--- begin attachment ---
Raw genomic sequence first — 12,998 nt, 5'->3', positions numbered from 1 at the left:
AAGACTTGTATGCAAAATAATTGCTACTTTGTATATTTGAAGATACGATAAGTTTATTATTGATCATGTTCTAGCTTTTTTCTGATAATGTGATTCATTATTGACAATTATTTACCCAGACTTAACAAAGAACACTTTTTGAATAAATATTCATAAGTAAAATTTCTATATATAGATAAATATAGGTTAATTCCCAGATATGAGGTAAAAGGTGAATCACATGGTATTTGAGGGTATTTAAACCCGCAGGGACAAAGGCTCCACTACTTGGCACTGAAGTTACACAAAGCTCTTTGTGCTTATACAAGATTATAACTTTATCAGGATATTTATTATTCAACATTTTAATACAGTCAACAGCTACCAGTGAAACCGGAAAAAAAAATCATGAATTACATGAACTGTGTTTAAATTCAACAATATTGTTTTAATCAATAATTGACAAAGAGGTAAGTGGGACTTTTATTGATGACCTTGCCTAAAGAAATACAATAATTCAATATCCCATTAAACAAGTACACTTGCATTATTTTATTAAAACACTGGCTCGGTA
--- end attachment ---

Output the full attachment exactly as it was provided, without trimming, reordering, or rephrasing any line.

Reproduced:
Raw genomic sequence first — 12,998 nt, 5'->3', positions numbered from 1 at the left:
AAGACTTGTATGCAAAATAATTGCTACTTTGTATATTTGAAGATACGATAAGTTTATTATTGATCATGTTCTAGCTTTTTTCTGATAATGTGATTCATTATTGACAATTATTTACCCAGACTTAACAAAGAACACTTTTTGAATAAATATTCATAAGTAAAATTTCTATATATAGATAAATATAGGTTAATTCCCAGATATGAGGTAAAAGGTGAATCACATGGTATTTGAGGGTATTTAAACCCGCAGGGACAAAGGCTCCACTACTTGGCACTGAAGTTACACAAAGCTCTTTGTGCTTATACAAGATTATAACTTTATCAGGATATTTATTATTCAACATTTTAATACAGTCAACAGCTACCAGTGAAACCGGAAAAAAAAATCATGAATTACATGAACTGTGTTTAAATTCAACAATATTGTTTTAATCAATAATTGACAAAGAGGTAAGTGGGACTTTTATTGATGACCTTGCCTAAAGAAATACAATAATTCAATATCCCATTAAACAAGTACACTTGCATTATTTTATTAAAACACTGGCTCGGTA